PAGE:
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Re: [xml-dev] YPath, ZPath?

Thank you Michael for the explanation!

As I presented this at XML Amsterdam last November (http://www.agencexml.com/amsterdam2015/Processing_non-XML_sources_as_XML.pdf), in my implementation, I have added a node type for array, another one for map and another one for entry.

Actually, I am more concerned about big CSV files than JSON. Without a header, CSV can be interpreted as an array of arrays. With a header, as an array of maps. And, with a header and a key, as a map of maps... W3C CSV Group also specified how to associate a type to a column!

I have not implemented a different node type for each atomic type. Instead, the type info is just added to the text node.

It was then simpler to start to implement an XPath/XQuery-like engine which only manipulates nodes, even for constant values in expressions or for resulting values (such nodes don't have a document owner, nor a parent node). I also added a node type for sequence (always with, at least, 2 child nodes), a null value being used to represent the empty sequence.

About mixing XML nodes and others, I have experimented an XForms page splitting text nodes into arrays then treating items separately. If useful, It was also easy to define an XML notation for serializing such mixed trees: typically with an element for each node type, for example exml:document, exml:map,...

About mutability, I just can say that, in XForms context, data is there to be edited and might not always be valid during the process!

So, I know that I am not writing an engine which will be in conformance with the future recommendation but it will allow me to have more power, with maybe/probably less performance.

Best regards,

Alain Couthures

Le 12 avril 2016 à 10:41, Michael Kay <mike@saxonica.com> a écrit :

(c) The node sub model of XDM was designed for processing XML, but must not be extended because it was designed for processing XML [your argument?]

We spent a long time weighing up all the alternatives on this, and ended up deciding that maps and arrays were sufficiently different from anything in the 2.0 model that they needed to be handled differently.

Firstly, they aren't like any of the existing kinds of XML node, so if we had made them nodes, we would probably have needed to introduce two new node kinds (maps and arrays); or possibly three, since there's an argument for treating a (key, value) pair within a map as a separate node in the tree.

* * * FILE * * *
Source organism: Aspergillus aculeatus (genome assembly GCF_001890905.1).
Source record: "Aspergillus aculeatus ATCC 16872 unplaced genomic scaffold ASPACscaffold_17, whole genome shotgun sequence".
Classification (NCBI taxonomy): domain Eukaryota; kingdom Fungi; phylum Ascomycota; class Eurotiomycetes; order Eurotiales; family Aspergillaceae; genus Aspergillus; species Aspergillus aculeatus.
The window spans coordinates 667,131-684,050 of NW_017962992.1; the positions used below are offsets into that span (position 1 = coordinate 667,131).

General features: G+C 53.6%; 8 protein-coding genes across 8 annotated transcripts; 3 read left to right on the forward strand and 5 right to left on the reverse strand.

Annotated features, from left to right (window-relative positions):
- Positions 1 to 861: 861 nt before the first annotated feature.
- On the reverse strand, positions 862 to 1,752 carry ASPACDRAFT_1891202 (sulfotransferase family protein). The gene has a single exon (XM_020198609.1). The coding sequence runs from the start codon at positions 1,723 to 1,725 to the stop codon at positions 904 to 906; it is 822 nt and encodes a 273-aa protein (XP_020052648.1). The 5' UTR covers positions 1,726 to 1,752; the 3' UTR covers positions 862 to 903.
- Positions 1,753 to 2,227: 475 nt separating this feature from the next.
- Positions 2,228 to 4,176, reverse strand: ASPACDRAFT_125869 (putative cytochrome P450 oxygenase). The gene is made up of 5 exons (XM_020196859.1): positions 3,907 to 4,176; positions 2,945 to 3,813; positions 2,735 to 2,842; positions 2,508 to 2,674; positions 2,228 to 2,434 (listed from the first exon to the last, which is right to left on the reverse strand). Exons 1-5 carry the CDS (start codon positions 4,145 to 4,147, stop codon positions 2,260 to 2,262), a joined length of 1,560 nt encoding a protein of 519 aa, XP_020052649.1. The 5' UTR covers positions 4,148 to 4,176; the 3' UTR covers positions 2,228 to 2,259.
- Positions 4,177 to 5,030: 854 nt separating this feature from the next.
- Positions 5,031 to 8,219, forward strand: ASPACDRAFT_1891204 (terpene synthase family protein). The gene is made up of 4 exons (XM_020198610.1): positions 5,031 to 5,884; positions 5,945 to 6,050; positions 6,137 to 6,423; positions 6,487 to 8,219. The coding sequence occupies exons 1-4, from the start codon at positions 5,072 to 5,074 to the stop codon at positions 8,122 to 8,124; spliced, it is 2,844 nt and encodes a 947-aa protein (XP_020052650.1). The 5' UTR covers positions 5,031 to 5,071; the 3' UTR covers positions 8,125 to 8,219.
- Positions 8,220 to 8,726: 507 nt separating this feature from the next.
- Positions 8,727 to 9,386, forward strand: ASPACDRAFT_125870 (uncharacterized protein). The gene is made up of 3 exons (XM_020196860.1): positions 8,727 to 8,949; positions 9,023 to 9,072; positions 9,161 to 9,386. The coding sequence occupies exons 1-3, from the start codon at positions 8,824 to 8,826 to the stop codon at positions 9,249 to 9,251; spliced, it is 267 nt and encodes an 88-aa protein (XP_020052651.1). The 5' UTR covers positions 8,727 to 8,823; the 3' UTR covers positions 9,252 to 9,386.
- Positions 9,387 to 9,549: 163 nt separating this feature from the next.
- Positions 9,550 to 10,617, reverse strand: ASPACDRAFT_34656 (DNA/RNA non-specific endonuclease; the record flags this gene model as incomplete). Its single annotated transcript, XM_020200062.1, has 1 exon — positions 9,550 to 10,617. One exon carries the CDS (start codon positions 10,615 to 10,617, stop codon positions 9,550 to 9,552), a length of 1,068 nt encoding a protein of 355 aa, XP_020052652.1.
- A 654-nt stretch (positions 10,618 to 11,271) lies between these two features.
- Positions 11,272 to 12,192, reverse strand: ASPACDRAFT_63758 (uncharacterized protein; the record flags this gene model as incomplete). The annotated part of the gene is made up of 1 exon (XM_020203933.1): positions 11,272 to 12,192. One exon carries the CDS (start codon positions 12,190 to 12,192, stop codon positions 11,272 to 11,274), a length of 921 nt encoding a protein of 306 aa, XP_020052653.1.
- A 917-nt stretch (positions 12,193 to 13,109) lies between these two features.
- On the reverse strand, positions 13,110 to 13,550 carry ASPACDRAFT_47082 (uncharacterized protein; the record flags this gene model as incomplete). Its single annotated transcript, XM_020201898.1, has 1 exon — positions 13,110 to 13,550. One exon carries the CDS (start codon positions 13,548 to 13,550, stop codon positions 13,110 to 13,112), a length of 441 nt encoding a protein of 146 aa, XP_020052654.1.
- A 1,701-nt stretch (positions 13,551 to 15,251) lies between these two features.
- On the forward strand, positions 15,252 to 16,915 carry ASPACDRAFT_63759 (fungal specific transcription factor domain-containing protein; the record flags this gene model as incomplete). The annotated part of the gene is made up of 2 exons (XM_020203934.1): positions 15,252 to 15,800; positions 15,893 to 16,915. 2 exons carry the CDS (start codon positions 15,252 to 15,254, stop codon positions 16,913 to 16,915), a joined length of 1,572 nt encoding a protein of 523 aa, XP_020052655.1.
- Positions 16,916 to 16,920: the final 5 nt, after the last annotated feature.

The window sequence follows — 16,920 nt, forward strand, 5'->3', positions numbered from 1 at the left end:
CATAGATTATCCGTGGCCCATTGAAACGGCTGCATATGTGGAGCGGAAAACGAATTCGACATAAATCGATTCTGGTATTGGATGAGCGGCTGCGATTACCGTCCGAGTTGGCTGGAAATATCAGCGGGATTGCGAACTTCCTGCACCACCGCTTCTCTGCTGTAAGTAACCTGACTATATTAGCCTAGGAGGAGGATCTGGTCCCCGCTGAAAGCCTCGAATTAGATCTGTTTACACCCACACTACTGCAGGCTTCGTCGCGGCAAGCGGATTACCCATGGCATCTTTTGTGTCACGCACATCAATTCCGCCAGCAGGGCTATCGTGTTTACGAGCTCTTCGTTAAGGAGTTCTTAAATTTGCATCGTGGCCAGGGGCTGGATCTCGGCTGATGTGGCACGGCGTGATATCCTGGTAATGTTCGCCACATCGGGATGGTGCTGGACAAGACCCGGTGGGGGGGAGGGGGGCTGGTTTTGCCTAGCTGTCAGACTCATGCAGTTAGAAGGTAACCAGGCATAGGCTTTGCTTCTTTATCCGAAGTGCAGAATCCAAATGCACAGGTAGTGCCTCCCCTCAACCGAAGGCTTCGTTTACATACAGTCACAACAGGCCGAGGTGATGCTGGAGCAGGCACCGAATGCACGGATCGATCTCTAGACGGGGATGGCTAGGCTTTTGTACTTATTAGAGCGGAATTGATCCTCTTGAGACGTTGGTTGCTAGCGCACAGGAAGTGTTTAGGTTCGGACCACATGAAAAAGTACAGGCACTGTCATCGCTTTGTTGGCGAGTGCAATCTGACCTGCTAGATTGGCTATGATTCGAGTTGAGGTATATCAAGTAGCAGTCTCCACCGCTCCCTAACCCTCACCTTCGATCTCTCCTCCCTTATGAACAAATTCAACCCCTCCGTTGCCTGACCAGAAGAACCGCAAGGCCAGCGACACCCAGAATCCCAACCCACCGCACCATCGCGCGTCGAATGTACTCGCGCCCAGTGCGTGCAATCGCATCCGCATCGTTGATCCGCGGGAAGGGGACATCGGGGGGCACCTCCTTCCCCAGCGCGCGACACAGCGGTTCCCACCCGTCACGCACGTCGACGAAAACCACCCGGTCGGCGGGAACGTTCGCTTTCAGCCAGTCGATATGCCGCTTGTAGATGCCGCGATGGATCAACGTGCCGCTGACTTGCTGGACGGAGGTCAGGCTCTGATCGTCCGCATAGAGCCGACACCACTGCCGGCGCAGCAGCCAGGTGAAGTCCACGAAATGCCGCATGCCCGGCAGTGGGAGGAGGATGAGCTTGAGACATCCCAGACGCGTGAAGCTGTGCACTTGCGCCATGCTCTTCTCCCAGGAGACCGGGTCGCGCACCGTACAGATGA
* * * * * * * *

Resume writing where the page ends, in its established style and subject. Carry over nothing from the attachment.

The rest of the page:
Secondly, the leaves in a JSON tree are booleans, strings, and numbers, so you have to consider whether these should be nodes as well. And if boolean, strings, and numbers become nodes, what about the other 16 atomic data types? And what about sequences?

Nodes in the XDM model have creation-based identity; do you really want ("foo" is "foo") to return false? And closely related to this, nodes in the XDM model have parents: do you really want to the leaf nodes (strings and booleans) to be able to ask what the parent of a number is?

Now, we could have made the question of upwards navigation orthogonal to other questions, allowing any tree to be built with or without parent pointers. And that is one of the very many ideas that was considered and discarded.

If maps, arrays, and possibly KV pairs are modelled as nodes, that immediately raises the question whether these nodes can be mixed in the same tree as the traditional XML-based nodes. If they can't be mixed, then you essentially have Xtrees consisting of Xnodes and Jtrees consisting of Jnodes, and the model is not very different from what it is today except in terminology. If they can be mixed, then a whole new set of questions opens up. Can an attribute value be an array containing nested arrays? If so, how to you create such an animal, and how do you process it once you have done so?

But I think the critical questions are not terminology, but the question of whether maps and arrays have creation-based identity, have parents, and are mutable or immutable. When we first introduced maps in the XSL WG, it was not to support JSON, but rather to provide a lightweight data structure for retaining information during streamed processing of large XML source files. It was quite clear from the use cases we studied that XML trees were not suitable for this purpose, because the costs of modification are too high. We made a policy decision to retain the principle that all data structures are immutable, so we needed a data structure where small changes can be made efficient without introducing mutability, and maps (without parent pointers) met that need.

When the design was later debated in the XQuery WG the questions of mutability and identity came up again, mainly because XQuery WG folks are interested in databases. Unfortunately there haven't been enough people in the WG interested in XQuery Update to pursue the question of making maps and arrays persistent objects that can be updated in a database (though of course the JSONiq implementors each have their own solutions in this area). Personally I think the right direction for database technology is immutability: you only add data, you never delete anything. But I haven't had the time or energy to pursue that area.

It has to be said that the current collection of data structures available in XDM is a bit of a ragbag. But I don't think I know of any programming environment that has managed to avoid that. It's certainly no worse than SQL. If we started again we certainly wouldn't reinvent XML in its current form, and we could do something much cleaner. But it's rare to have that luxury.

Michael Kay

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